French special forces are reportedly present on the ground in Yemen supporting the Saudi-led military operation in the port city of Hudaydah
A report in Le Figaro newspaper on Saturday cited two military sources but provided no further details as Saudi Arabia claimed that forces under its command had entered the airport in Hudaydah.
The densely populated coastal city is the last humanitarian lifeline in the war-torn country, responsible for feeding some 8.4 million people.
A student living near the port told Reuters:
“People are scared. The warships are terrifying and warplanes are flying overhead all the time…People are fleeing the city to the countryside, but for those with no relatives there or money, there is no escape.”
France, along with the United States and Britain are backing Saudi Arabia in the Yemen conflict and are providing arms to both Saudi Arabia and the United Arab Emirates.
Press TV reports: The French Defense Ministry said on Friday that France was studying the possibility of carrying out a mine-sweeping operation to provide access to Hudaydah once Saudi Arabia and the UAE had wrapped up their military operations.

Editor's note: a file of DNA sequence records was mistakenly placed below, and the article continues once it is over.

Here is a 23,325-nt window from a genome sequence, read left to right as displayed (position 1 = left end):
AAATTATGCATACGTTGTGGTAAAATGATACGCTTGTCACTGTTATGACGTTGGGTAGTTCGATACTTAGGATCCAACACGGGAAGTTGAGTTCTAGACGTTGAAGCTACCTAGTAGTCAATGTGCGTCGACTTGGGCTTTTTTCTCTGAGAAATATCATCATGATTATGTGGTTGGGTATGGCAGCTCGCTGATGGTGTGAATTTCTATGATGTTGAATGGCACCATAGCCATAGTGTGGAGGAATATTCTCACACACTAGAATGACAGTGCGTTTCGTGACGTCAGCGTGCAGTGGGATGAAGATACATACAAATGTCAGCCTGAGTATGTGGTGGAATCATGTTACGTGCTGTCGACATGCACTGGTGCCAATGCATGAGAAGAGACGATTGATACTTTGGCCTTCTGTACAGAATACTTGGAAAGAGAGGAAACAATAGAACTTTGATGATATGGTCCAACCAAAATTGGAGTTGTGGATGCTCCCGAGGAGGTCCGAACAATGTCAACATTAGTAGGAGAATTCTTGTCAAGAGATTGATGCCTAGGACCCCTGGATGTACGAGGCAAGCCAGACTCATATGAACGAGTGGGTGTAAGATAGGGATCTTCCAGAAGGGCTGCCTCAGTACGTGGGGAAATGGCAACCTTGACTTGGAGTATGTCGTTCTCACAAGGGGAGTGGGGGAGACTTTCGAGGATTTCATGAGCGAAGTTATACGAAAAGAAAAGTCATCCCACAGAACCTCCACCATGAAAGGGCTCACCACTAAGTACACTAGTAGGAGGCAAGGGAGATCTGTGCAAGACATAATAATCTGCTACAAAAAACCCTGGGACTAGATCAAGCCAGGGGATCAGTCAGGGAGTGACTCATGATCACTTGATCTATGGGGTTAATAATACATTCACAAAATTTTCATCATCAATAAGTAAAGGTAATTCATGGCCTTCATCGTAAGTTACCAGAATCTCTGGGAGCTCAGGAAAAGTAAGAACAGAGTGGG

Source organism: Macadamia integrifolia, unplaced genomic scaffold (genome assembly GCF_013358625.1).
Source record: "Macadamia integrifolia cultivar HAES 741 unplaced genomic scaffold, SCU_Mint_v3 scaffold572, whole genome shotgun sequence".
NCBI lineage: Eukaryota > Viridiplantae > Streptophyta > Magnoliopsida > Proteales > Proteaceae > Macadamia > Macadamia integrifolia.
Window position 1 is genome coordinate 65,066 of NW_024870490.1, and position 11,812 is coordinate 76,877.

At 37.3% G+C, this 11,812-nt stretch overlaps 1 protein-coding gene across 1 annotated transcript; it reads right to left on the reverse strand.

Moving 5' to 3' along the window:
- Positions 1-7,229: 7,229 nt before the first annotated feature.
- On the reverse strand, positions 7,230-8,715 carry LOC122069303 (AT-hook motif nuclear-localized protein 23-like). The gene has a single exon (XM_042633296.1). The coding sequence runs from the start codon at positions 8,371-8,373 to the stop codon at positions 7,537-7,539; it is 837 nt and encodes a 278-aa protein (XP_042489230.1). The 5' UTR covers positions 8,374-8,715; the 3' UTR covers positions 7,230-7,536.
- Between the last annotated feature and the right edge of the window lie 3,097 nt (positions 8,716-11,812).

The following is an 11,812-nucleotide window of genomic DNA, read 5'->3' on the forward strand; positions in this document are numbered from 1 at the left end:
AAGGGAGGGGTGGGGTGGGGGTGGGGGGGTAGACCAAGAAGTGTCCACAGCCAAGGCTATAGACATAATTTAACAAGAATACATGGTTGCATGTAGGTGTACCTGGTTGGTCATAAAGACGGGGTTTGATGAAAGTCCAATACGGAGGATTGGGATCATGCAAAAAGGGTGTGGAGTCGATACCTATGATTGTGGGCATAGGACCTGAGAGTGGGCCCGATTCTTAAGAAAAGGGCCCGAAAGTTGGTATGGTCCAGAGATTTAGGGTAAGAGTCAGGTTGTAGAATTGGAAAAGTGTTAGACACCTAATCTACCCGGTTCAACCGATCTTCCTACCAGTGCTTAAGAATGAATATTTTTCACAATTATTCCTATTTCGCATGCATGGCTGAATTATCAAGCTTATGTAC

The ministry stressed that France at this stage had no military operations in the Hudaydah region and was not part of the Saudi offensive.
Houthi spokesman Mohammed Abdulsalam, however, said British and French warships are on standby on Yemen’s western coast to launch missile and aerial attacks.
Abdulsalam told Arabic-language al-Masirah television network that the Hudaydah assault is an American-British operation as the aggressor states – Saudi Arabia and the UAE – are not capable of launching such a campaign.
Abdulsalam also hailed counter-attacks by the Houthis against the Western-sponsored aggressors.
“The enemies, who are not committed to moral values, have failed to achieve their objectives in Yemen’s western coastline and thus resorted to psychological warfare,” he added.
The assault was launched on Wednesday despite UN warnings that it would compound the impoverished nation’s humanitarian crisis.
More than 70 percent of Yemeni imports pass through Hudaydah’s docks and the fighting has raised UN fears of humanitarian catastrophe in a country already teetering on the brink of famine.
The UN envoy for Yemen Martin Griffiths arrived in the capital Sana’a on Saturday for talks on Hudaydah.
He was reportedly expected to propose to Houthi leaders that they cede control of the Red Sea port to a UN-supervised committee to avoid further fighting.
The Houthi spokesman said Griffiths had so far done nothing to resolve the Yemen crisis despite his numerous visits to Sana’a and talks with Yemeni officials.
The UN envoy’s measures are only meant to cover up the continuation of the Saudi-led war on Yemen, Abdulsalam noted, stressing that if Griffiths follows his predecessor’s lead, he would fail to settle the conflict.
Yemeni War Report – June 14, 2018: Battle For Hudaydah courtesy of South Front
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